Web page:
Unique among software licenses, Open Source Software (OSS) licenses actually originated with developers rather than lawyers and must be recognized by the Open Source Initiative to truly be considered ‘open source’.
Objective of OSS Licensing
Typically, software licensing is designed to protect the intellectual property rights of software owners, however the objective of Open Source licensing is to protect the open distributability of the software.
Common aspects of OSS licensing include:
- Encourage uncontrolled combination and reuse
- Typically have no acceptance procedures
- Often impose sharing obligations on users
Open Source licensing structures are classified as either Restrictive or Permissive, others somewhere in between. The classification is based on the distribution intent of the original owner.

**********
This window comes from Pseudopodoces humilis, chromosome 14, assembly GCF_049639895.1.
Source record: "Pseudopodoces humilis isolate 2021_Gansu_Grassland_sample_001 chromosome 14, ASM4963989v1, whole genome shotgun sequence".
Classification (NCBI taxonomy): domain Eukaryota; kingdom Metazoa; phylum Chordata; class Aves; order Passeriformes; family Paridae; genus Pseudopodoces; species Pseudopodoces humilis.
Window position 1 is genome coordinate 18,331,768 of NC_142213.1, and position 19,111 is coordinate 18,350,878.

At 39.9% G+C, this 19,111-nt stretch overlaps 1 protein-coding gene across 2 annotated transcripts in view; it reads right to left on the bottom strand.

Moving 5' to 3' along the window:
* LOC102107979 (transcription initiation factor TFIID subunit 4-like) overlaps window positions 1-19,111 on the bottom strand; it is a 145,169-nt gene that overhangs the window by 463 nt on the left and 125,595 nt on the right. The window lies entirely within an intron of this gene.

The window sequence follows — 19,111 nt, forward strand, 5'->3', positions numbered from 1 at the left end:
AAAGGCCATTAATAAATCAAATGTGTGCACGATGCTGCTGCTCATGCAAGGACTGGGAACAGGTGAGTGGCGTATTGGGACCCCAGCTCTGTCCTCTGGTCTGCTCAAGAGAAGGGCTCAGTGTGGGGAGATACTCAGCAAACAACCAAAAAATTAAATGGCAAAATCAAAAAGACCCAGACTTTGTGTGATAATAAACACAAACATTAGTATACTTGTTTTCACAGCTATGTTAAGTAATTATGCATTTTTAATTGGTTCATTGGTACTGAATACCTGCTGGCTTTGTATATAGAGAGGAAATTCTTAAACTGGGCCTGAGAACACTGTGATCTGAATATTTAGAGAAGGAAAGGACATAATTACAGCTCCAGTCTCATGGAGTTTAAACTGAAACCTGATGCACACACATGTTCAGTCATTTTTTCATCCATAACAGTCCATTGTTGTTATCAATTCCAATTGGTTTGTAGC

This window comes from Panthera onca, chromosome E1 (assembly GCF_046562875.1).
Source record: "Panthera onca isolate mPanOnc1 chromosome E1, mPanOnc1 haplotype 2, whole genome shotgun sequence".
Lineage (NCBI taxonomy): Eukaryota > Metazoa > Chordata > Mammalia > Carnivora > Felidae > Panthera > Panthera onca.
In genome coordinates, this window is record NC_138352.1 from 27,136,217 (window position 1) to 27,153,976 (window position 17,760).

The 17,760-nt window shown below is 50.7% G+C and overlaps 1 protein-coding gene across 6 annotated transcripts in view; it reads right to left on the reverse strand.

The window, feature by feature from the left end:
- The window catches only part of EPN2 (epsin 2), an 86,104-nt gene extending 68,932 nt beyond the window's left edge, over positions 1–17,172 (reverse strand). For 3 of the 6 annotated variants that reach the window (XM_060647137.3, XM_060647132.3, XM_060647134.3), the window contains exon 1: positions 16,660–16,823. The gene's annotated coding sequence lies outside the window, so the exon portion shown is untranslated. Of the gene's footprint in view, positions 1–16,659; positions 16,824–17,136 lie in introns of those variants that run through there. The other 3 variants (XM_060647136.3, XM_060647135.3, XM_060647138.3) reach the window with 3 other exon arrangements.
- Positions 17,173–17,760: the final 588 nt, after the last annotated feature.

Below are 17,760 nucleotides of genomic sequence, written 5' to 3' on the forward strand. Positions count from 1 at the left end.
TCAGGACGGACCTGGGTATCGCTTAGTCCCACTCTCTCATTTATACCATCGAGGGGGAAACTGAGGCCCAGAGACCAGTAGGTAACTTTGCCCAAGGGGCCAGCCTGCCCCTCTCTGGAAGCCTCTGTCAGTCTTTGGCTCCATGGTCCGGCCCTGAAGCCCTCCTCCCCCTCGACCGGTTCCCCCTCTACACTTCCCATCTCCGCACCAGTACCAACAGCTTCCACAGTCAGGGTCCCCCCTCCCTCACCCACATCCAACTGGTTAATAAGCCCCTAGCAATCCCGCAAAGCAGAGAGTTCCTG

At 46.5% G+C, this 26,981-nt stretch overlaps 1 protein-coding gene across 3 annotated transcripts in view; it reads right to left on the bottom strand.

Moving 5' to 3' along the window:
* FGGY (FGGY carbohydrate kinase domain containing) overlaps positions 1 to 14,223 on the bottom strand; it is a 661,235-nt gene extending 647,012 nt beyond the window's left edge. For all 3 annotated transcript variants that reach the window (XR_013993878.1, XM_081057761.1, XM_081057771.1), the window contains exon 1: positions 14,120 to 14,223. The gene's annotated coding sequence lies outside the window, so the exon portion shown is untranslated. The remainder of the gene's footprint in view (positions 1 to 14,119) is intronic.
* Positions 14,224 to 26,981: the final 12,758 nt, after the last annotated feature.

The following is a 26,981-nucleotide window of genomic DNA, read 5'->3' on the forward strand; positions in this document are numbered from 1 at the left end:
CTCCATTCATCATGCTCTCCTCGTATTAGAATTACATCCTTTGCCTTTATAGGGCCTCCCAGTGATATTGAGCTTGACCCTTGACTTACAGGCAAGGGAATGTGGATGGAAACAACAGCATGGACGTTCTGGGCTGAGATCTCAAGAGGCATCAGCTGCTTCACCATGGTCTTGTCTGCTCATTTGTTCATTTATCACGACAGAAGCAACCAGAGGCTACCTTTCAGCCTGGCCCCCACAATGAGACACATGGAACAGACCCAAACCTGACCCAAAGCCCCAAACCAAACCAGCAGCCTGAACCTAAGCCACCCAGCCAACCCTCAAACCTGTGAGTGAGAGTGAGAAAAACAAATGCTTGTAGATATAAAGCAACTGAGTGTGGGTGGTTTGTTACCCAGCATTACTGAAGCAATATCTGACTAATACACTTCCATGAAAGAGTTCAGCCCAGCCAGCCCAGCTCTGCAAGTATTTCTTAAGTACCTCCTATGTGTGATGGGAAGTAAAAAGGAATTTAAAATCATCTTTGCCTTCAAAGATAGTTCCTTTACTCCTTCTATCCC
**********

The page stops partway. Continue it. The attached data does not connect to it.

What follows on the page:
Restrictive licenses are preferred by projects who want to ensure the future openness of a project; they restrict the ability to make a derivative project’s code proprietary. Restrictive licenses require derivatives, improvements, or enhancements to be made available under similar terms. Examples of restrictive licenses are Copyleft, reciprocal licenses and the GPL.
Permissive licenses are often preferred if a project needs to protect trade-secrets or is intended for a secure environment. Although the licensing of the original project remains in force, modifications and enhancements may become proprietary. The distribution of code is permitted provided copyright notice and liability disclaimer are included and contributors’ names are not used to endorse the new product. Examples of permissive OSS licenses include the Berkeley Software Distribution (BSD) license and the Apache Software License.
Most Common Open Source Licenses
- Apache License, 2.0
- BSD licenses
- GNU General Public License (GPL)
- GNU Library or “Lesser” General Public License (LGPL)
- MIT license
- Mozilla Public License 1.1 (MPL)
- Common Development and Distribution License
- Eclipse Public License
- Artistic Licenses